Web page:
Thus, it is often found that when freshly prepared gel-immobilized cells with high operational stability are not put into immediate use, the operational stability is much less at the time when the cells are eventually put into use. If gel-immobilized cells are stored at low temperatures, it sometimes adequate to store them in bottles covered with plastics wrap-film, but at higher (ambient) temperatures where fungal spores might be more plentiful this procedure is normally insufficient. Microbial growth, chiefly moulds, is typically observed. Consequently, the cells have to be stored in gas-tight tubes and only opened immediately before use. It will be appreciated that even when this mode of storage is successful, it is not a practical proposition for large-scale industrial use.
We have examined ways in which the immobilized cells could be stored, particularly with a view to developing a storage method which allows easy handling and transportation of the immobilized enzyme system. The conventional methods of preserving biological materials in the food industry include irradiation, dehydration, chilling, or the use of extremes of pH or osmotic pressure. However it is preferable to avoid excessive exposure to stresses such as extreme of temperature or pH, osmotic shock, and in particular composite stresses such as combinations of the above stresses, especially if a high storage stability is desired.
To give one specific example, freeze-drying frequently leads to an appreciable loss in activity and a short operational and storage half-life.
To summarise, the operational stability of freshly prepared gel-immobilized cells is often high, but there is a need for high storage stabilty as well. Coupled with this need is the requirement of high mechanical strength.
Exceptionally, it has now found that it is possible to contact with a particular dewatering agent a gel containing immobilized cells and obtain extended enzyme activity while achieving unexpected advantages.
It will be appreciated that an essential component of a gel is the water or other solvent system which constitutes up to 95% of the gel. The solvent gives the gel its characteristic physical properties, especially a high intra-gel volume through which molecules may diffuse during an enzymatic conversion process.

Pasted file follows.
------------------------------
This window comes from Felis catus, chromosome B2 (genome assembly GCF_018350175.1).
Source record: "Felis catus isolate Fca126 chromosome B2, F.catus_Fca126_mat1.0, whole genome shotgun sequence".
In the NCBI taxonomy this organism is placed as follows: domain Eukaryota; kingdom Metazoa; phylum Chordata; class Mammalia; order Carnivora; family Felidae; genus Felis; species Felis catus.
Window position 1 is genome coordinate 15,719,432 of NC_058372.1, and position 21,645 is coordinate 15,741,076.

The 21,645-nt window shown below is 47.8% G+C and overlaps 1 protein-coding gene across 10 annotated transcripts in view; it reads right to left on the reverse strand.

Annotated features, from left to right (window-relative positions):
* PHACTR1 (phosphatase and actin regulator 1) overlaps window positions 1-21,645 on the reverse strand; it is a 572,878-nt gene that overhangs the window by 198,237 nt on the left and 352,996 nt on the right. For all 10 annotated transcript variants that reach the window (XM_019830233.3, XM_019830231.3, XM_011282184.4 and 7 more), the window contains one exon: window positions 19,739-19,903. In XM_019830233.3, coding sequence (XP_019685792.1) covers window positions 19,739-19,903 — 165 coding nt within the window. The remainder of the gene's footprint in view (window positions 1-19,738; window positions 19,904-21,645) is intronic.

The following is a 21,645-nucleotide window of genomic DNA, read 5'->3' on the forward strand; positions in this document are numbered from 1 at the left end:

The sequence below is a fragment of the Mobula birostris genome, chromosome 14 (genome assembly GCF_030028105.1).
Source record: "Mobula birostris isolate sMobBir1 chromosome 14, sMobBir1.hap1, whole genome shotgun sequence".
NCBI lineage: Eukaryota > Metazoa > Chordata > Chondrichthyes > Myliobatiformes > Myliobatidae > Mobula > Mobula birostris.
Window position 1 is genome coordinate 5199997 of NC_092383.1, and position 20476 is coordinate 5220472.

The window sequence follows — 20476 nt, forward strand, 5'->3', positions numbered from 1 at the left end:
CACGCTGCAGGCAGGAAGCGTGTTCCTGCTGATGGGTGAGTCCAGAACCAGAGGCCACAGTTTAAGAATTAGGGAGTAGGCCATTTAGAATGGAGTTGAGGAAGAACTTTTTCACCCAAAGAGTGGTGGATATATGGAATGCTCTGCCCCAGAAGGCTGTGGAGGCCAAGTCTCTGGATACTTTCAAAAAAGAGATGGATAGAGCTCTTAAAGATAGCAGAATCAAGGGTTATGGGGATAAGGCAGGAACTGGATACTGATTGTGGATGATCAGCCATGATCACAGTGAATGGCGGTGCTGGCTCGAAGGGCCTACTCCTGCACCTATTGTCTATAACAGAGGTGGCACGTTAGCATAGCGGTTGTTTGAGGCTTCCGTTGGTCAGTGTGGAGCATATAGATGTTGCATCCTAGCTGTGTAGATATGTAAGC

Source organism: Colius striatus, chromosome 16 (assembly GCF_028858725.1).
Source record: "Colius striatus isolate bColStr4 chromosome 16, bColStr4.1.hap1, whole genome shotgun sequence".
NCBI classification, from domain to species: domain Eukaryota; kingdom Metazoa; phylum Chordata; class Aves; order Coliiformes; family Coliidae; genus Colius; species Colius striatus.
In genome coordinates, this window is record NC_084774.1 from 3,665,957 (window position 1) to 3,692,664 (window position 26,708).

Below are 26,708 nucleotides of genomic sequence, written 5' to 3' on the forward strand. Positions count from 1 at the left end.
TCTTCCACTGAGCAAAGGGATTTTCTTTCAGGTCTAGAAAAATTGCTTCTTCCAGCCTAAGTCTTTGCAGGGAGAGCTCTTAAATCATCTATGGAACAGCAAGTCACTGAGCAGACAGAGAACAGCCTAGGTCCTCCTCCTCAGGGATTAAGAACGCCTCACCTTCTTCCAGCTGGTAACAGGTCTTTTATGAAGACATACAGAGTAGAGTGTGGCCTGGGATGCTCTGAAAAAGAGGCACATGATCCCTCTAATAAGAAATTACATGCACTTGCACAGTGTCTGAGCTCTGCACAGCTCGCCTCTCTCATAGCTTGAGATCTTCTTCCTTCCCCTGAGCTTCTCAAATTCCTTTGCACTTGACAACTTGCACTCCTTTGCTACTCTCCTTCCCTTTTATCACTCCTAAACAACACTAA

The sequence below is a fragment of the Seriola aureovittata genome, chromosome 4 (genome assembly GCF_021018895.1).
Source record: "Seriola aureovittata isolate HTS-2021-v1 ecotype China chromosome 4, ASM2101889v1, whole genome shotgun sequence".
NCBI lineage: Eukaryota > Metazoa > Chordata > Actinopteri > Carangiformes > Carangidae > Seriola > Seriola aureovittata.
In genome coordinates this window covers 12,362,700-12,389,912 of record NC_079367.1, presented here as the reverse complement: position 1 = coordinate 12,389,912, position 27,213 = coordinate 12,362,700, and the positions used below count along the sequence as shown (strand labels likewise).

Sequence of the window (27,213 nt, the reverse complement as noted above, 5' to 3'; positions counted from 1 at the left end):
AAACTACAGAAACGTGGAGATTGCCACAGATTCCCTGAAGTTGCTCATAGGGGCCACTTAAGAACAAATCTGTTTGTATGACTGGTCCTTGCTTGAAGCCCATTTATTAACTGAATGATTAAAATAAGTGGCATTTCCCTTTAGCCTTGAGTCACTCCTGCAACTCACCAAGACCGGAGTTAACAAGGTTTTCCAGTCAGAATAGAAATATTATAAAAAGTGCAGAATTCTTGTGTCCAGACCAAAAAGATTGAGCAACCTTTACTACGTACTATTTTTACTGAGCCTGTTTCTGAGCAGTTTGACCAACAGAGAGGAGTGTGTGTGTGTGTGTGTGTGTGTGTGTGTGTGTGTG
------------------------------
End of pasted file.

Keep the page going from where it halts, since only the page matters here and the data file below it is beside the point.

In accordance with the present invention, process for preparing an immobilized enzyme system is provided, in which enzyme-containing cells are immobilized in a gel and then contacted with glycerol. The presence of the glycerol can impart high storage stabilities to the cells, without leading to detrimental effects.
Reflecting the enhanced storage stability of the immobilized cells, a method of storing and transporting gel-immobilized cells is also provided, wherein the cells are stored and/or transported in the presence of glycerol.
The effect of the glycerol is difficult to explain since analogues of glycerol do not appear to give the same benefits. Moreover, the effect is not simply one of modifying the water activity of the immobilized system.
In preparing gels of the invention, an enzyme system is immobilized by entrapment in a gel. The enzyme system can comprise one or a series of enzymes, and takes the form of the whole cells of one or more organisms such as yeasts or bacteria.
Of the available gel immobilization techniques, for the present process we prefer entrapment in an alginate gel. However, other suitable materials include polyacrylamide, agar, xanthan gum/locust bean gum, kappa-carrageenan or kappa-carageenan/locust bean gum. With an alginate gel, I find a calcium alginate gel gives best results. Other alginate gels can be used, such as those formed with other group II metals. For immobilization of an enzyme system in an alginate gel, we prefer first to mix the enzyme system with an aqueous solution of a soluble alginate, for example sodium alginate. The concentration in the mixture is in no way critical to the success of the present process, but by trying various concentrations an optimum can readily be found for a particular system. Equally, the concentration of soluble alginate is not critical.